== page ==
Sunday, November 09, 2008

A Major Award

Swede: What is that thing ?

 

The Old Man: It’s a Major Award

 

Swede : Shucks, I wouldn’t know that, it looks like a lamp

 

The Old Man: It is a lamp you nincompoop, it’s major award, I won it

 

Swede: Damn, hell you say, a major award, and you won it ?

 

The Old Man: Mind power Swede, mind power.    “ A Christmas Story”, 1983

 

 

I have mentioned my brother here on a few occasions. He is somewhat younger than me and only marginally better looking. He also happens to be one of the few people I admire, and among those people I personally  know, there is no one for whom I have more respect. Recognizing this quality, the Alumni Association of the University for which he works gave him their annual “Hallmark Award” at a ceremony in Houston on Friday night. I normally try not to attend ceremonies where I am reminded of my own personal awardless status, but my mother promised a free buffet at the dinner and that was worth the drive.

 

So there I was with about four people I know and 300 others I don’t know, standing and applauding my brother as he posed for the cameras holding the award. He also is being honored with his name inscribed on a tile outside in the Houston Baptist University Walk of Fame. The President of the University stood up and said some nice things about him and everyone shook his hand, even me, my jealousy firmly in check. I could go on and on describing the reasons that my brother deserves this honor, but several people did that for me Friday night and I see no reason to belabor the point. A university does not carve your name in tile unless you are pretty special (or have dropped a million dollars on them).

 

No, I think that what we must do from this point forward, in what is, after all, MY blog, is talk about the unfairness of life which has , thus far, left we unawarded.

I have finished first (or close) on a couple of occasions. In fourth grade, my story was voted best in the class. That same year I jumped 86 inches in the standing broad jump, also a class best. Some years I was the tallest boy in my classroom, although Valarie Cortez was always several inches taller. My Little league team, the Jets, went 13-1 one year and won the Junior League Championship (I was a part time right fielder).Now and then, when I rotate off of some board or committee, I will get some kind of a bullshit plague, but that’s for time served, not for anything special. It’s like the suit they give you when you leave prison.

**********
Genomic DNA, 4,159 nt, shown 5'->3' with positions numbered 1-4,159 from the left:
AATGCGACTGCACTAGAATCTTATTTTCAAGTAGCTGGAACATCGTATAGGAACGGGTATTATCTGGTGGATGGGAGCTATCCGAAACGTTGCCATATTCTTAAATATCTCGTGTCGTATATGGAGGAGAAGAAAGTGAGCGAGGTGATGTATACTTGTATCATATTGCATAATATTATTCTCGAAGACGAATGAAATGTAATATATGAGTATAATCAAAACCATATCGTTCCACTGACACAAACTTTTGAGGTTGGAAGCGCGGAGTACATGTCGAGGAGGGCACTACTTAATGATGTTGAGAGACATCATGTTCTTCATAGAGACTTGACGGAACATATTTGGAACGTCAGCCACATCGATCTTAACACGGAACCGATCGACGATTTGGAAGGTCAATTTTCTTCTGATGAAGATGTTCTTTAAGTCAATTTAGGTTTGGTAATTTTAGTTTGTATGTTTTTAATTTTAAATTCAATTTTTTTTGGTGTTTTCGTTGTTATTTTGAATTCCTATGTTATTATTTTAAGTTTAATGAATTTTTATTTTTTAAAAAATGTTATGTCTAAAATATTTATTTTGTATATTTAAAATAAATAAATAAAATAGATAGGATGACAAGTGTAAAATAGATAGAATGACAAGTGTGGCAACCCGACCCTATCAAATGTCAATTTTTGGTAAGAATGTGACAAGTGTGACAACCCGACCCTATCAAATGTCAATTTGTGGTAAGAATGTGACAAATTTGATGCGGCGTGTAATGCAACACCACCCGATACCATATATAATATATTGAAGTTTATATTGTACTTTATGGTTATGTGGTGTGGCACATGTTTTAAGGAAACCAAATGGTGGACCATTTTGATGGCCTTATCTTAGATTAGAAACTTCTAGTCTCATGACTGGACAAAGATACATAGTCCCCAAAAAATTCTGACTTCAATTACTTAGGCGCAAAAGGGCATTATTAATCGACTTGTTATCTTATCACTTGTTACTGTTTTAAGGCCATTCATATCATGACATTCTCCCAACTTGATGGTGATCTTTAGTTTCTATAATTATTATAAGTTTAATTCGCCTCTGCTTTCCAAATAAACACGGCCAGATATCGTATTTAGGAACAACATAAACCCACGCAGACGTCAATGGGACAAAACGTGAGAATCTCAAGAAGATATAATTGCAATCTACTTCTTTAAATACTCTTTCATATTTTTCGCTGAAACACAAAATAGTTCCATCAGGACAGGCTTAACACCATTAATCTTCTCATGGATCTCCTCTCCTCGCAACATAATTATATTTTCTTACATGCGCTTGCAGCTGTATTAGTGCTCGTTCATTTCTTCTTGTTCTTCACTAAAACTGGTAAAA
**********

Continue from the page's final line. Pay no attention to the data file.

Recently, I was named a semi-finalist in a Poetry contest and it took several days before I realized that everyone who entered was a semi-finalist. I once finished third in a humorous interpretation contest at the recently decertified Sam Houston High School. The year before last, I won our firm’s bracket contest during the NCAA basketball tournament, but the guy holding the money had it stolen before I could spend it. So I am not totally without honors. But none of these are “Major Awards”, where they have a dinner and call you to the front and you receive a standing ovation and a beautiful clock and everyone crowds around you and tells you how richly you deserve it. Just once in my life, I’d like a major award, especially one where they expected me to give an acceptance speech, so that I could be humble and glow with gratification while I tried to quiet the crowd so that I could thank each and every one of them. Is that really too much to ask ?

 

Long ago there was an actor (of sorts) with the improbable name of Red Buttons. You might recall his supporting role in the “Hank Williams Story” starring George Hamilton, and his penultimate line “They say his heart just stopped” right before the audience breaks into song. Buttons was discovered to be a terrible actor before he was old enough to retire. He spent the next fifteen years showing up on the Johnny Carson Show where he perfected a routine called “never had a dinner” where he complained about his lack of honors. Johnny and my father may have been the only two people in America who enjoyed this long going  routine.As I get older though, I realize how Red Buttons felt. Everyone would like a night in the limelight. But as the bible tells us, many are called, few are chosen, and if Red and I end up without an award, at least some deserving people got one. My brother is at the top of that list.

 

 

 

1 Comments:

Blogger Jannie said...

lol on this one!

I'd drive to Houston for a free buffet too.

Have you seen the Albert Brooks movie "The Muse" where he receives the Humanitarian Award? Classic, classic film. If you haven't seen it, please do. And if you have rent it again.

Elements of this post remind me of him in that show.

1:39 PM  

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